Warner saw that they were gaining on the query, so he had them continue on immediately and at a faster pace. The terrain grew more rocky and uneven as they went, gradually taking an uphill turn. They came to the top of a short plateau, and on the other side they could see a winding ravine. Looking out beyond, Dwight thought he could see some faint sign of something on the horizon. He asked Warner what it was.

You’ve got a good eye,” Warner said. “Looks like smoke from a campfire. If we’re lucky, she set up camp at the other end of the ravine.”

I don’t like the looks of this,” Tull said. “This type of set up isn’t one to go into without a plan.”

Agreed,” Warner said. “There’s seven of us, so let’s use that to our advantage. I want two on each side of the ravine, taking up cover positions. The remaining three go straight through, single file. That way if she sees us, we’ll be in a better position to track her.”

I want the men on the ravine walls to be on foot,” Tull added. “The horses would have bad footing up there. If they give away our position, this could get messier than we want.”

Agreed,” Warner said. “Tull, you take Atkins, Jenkins and Harrison take the other side. Ferguson and Forrester ride with me.”

The others dismounted, grabbing their rifles and ammunition before they made their way up the cliff side to the ridges along the edges of the ravine. When Tull felt they were far enough along, he began to ride forward and signaled for his two companions to do so as well. They proceeded slowly, hoping not to tip off their query. The rocks on the ground shifted and rattled beneath them, keeping their steeds on a slow and deliberately quiet pace.

I don’t like this,” Dwight whispered. “Something feels really off.”

Agreed,” Warner said. “Keep your eyes peeled. If you see anything, we stop and turn back.”

Dwight looked straight ahead, seeing something glinting in the sunlight ahead, but was cut off before he could report to Warner.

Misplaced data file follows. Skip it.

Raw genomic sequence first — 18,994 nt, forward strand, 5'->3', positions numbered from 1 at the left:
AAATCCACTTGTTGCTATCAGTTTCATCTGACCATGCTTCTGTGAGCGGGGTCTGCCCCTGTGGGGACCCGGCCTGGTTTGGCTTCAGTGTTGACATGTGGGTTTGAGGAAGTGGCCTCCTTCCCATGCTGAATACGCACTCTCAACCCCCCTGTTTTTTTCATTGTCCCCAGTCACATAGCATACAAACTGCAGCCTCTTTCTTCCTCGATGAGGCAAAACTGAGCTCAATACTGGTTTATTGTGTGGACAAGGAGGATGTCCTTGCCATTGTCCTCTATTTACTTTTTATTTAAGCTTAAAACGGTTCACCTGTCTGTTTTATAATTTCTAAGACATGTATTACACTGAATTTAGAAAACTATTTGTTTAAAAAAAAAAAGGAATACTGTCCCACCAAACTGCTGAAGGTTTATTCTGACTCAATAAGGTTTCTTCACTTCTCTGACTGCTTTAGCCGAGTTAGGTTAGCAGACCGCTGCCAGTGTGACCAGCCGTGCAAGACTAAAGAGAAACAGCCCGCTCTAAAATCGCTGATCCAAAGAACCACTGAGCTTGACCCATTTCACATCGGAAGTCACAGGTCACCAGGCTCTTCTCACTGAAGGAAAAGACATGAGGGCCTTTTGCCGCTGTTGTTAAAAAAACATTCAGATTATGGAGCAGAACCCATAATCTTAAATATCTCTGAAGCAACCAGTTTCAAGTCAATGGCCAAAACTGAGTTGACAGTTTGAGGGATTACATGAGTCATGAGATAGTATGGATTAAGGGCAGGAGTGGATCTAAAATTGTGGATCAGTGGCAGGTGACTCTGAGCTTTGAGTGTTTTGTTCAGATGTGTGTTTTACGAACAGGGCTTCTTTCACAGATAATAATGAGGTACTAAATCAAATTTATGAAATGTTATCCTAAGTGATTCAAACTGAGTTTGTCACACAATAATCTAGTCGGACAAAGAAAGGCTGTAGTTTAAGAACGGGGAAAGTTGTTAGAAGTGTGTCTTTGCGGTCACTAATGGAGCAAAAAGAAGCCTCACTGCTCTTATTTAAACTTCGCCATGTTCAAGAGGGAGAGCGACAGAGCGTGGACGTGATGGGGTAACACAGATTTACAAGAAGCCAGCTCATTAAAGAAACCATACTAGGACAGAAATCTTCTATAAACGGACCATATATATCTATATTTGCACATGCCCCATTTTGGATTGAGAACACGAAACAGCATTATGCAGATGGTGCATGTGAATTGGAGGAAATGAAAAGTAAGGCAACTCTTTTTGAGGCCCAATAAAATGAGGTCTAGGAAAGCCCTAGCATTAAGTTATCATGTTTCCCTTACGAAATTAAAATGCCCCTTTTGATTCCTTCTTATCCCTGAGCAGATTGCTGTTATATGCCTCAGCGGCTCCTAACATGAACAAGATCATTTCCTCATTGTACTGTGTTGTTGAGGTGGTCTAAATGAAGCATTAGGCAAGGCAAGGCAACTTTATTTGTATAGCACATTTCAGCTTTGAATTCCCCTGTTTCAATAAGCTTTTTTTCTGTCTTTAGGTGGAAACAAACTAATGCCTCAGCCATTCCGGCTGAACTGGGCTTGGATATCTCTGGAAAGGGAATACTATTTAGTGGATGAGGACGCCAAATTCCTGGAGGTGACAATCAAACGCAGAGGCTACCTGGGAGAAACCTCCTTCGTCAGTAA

Dynamite planted throughout the ravine walls went off, sending walls of rock closing in on them. Spurring their horses forward, they hoped to outrun the collapsing wall of stone. Forrester’s horse got tripped up by a rock and he was flung off, breaking his neck when he hit the ground. Neither Dwight or Warner noticed. They were almost to the end of the ravine. They could almost escape–

Their horses stumbled and fell, flinging them forward. Their landings were a lot luckier than Forrester’s. They survived. Almost instantly after getting to their feet though, they were taken out by the rock slide.

They were not buried too much, the worst of it confining their legs. Dwight struggled to free himself, looking around as he did. Warner was nearby, unconscious or dead, he did not know for certain. The others were not visible.

Footsteps drew closer. He looked up, seeing the familiar shape of the Slasher, a heavy bandage on one hand. She aimed a rifle at him.

I warned you,” she said. “Your companions are dead. If you do manage to dig yourself out here’s some advice: stop following me. You aren’t a part of this. Walk away while you can.”

Those boys you cut up in Vermont,” Dwight said. “You knew someone they hurt? One of the whores they beat up?”

So what if I did? Does that give them any right to do what they did?”

No. But you had other choices.”

I made the choices that no one else would’ve. When I was in Beaumont you tried to tackle me. Bring me down. Tell me, do you really think you’ve got what it takes to kill a man?”

She turned and went to her horse, riding away quickly before he could reply. Once she was out of sight, he heard a groan from nearby. Warner was waking up.

Damn it all to Hell,” he hissed. He looked at Dwight. “You able to free yourself?”

I think so,” Dwight said.

My arm is jammed, probably broken. Once your free, get the rest of the horses down here. Free me after.”

You still want to go after her?”

I think we have to. We’ve in deep now. Whether we like it or not.”